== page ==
According to Jon Tueller, of BetterBody Foods & Nutrition, the company that makes Xagave, a blend of agave nectars – both the blue and the white, “White agave has a cleaner more neutral taste than the blue agave, which can change the profile of what it is used in. But, that doesn’t mean that blue agave’s flavor is a deterrent to using in a variety of recipes. In fact, the flavor of blue agave can enhance such as is the case when used in a barbecue sauce, giving it a slight nutty taste. However, if your intent were to use agave without altering the taste of the final food, for instance, to make a cake, the white agave would offer a more neutral flavor.
Tueller continued to explain the unique blend of blue and white agaves to create Xagave: “By extracting the inulin from the blue agave and infusing it with calcium-rich white agave, we have created an exclusive agave nectar blend.” The neutral and uniform taste with a perfect level of sweetness. Further, it contains a standardized level of inulin, a prebiotic fiber, calcium, iron and other vitamins and minerals.

How to Use Agave?

For those whose diets don’t permit sweet items, cooking, canning and baking can be a challenge.

Although I’ve know n about the goodness of agave for some time, but the biggest deterrent for me using agave in my daily cooking and baking has been that I just didn’t trust that it could satisfy my taste buds when substituted for sugar in my favorite foods and baked items. I know that using other natural sweeteners can cause foods to taste a bit bitter, and at times, they can be difficult to use in cooking.

Even the most experienced cook can be challenged to make a substitute with other natural and artificial sweeteners without compromising the food’s quality or its palatability.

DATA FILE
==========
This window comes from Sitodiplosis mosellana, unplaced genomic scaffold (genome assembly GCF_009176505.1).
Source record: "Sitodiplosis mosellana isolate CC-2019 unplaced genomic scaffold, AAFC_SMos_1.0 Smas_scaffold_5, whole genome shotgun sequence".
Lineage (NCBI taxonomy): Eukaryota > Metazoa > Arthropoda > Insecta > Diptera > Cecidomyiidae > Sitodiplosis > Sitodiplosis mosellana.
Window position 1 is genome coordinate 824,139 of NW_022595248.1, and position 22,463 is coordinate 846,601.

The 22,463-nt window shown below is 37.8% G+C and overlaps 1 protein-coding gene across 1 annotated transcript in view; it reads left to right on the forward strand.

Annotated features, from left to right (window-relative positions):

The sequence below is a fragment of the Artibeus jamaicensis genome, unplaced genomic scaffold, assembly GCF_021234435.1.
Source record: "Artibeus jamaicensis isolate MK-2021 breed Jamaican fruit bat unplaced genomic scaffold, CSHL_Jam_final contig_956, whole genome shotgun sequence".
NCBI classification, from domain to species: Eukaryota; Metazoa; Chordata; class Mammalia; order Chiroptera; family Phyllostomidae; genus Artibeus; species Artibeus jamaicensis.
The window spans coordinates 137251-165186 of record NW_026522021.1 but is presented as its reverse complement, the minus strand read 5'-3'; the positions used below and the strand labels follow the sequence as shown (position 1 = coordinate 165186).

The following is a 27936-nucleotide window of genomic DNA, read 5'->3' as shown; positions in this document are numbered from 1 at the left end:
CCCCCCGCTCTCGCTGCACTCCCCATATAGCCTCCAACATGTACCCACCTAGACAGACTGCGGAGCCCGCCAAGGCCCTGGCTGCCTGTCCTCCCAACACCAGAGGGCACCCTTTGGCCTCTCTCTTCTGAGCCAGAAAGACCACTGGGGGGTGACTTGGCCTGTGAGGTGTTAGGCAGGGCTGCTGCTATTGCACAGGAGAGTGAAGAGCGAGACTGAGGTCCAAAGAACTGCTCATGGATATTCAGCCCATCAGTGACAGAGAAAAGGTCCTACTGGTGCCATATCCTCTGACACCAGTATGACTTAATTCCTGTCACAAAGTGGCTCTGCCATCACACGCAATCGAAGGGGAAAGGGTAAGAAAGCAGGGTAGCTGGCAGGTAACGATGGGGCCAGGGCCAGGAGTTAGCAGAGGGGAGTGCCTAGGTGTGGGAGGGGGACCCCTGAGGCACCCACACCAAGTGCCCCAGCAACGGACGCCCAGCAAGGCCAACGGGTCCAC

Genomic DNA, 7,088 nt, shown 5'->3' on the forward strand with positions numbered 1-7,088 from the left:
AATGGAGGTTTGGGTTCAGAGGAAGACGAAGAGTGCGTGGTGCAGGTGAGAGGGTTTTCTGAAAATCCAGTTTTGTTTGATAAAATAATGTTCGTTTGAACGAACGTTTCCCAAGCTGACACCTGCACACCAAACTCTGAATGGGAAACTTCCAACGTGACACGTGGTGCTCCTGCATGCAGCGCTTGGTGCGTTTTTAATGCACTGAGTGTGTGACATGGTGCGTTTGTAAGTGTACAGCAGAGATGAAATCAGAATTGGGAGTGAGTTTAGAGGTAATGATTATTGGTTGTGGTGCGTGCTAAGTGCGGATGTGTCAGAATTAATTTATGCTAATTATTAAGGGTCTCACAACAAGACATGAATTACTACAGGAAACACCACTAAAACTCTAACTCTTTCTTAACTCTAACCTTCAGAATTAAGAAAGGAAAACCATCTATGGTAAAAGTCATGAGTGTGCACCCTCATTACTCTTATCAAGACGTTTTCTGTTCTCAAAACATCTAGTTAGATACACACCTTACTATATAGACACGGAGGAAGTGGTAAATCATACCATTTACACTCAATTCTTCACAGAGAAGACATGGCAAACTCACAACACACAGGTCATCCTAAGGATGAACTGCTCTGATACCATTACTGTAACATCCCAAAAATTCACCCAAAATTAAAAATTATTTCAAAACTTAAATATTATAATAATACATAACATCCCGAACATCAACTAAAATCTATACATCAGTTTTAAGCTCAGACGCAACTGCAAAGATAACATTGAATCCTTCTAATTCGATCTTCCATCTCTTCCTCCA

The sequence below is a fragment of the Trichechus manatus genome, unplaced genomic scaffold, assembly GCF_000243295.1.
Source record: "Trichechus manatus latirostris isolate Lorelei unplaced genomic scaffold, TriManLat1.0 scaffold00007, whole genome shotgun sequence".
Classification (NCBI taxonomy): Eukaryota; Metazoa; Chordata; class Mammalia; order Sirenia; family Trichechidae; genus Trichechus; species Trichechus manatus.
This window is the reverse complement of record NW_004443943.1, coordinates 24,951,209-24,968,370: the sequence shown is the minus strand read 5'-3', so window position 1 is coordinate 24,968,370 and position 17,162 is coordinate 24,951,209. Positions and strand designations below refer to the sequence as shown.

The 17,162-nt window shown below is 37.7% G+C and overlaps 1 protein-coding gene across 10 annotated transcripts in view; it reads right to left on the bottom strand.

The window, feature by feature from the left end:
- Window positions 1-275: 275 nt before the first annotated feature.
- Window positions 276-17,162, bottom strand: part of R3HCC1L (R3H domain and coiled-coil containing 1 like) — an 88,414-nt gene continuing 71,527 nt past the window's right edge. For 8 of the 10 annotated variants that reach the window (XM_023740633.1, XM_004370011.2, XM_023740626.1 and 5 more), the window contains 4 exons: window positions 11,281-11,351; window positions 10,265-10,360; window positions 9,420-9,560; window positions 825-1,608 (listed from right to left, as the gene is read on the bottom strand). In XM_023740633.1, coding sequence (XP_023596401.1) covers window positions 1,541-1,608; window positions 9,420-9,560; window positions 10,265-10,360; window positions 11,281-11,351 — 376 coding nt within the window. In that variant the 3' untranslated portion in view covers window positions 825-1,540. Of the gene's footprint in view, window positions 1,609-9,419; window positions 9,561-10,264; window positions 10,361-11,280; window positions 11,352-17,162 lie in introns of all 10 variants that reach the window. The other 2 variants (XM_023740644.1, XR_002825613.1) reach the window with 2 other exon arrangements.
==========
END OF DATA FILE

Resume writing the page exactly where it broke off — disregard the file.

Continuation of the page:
“I like using agave because it tastes good, and a little goes a long way,” explains Stevenson of Wholesome Sweeteners. “I don’t have issues with sugar, but I like agave’s flavor, just the slightest drizzle of agave makes my fresh berries berrier(it’s a flavor enhancer). And–especially this time of year, I love the way just a little sweetens my iced tea. I don’t need to wait for agave to dissolve, a little squeeze and a quick stir is all it takes. I use the Light Blue Agave for brightening flavors–as mentioned earlier, it’s a flavor enhancer; and I prefer the Raw for recipes in which I want just the slightest richness added.” The company recently introduced flavored agave syrup. The Strawberry flavored version is an ideal topping for cheesecake, making strawberry lemonade, or in salad dressings.

According to Tueller, “Xagave is the only all natural sweetener that is as versatile as sugar, reduces calories, has low glycemic level and has health benefits.” According to Tueller, you can take all your cooking, canning and baking recipes and convert them. “You can use Xagave in just about any recipe and you won’t alter its flavor.”

He continues, “I found mom’s old recipes, from breakfasts to main course and desserts, and I have been able to easily convert them using Xagave. They still have the fantastic taste.”

One final note from Tueller, “It is important to realize that agave is not a low calorie sweetener. “It has calories. Your body needs calories, but it is essential to have the right type of calories

Hearing this, I got to baking.

If you choose Blue Agave, here are a few suggestions from a Wholesome Sweeteners:

“Blue Agave is about 35% sweeter than sugar, so we recommend that bakers begin with just 75% of the measure called for in the recipe. So, if the recipes call for 1 cup of sugar, used ¾ cup of agave, then adjust to taste.

Agave adds liquid to recipes, so reduce other liquids (especially water or milk) by about ¼ to 1/3.

Agave browns at a lower temperature than regular sugar, so we recommend baking “lower and slower.” Drop the temperature by 25 degrees or so, and add about 10 minutes to the timer.

And a few suggestions from Xagave: The Sugar Exchange Table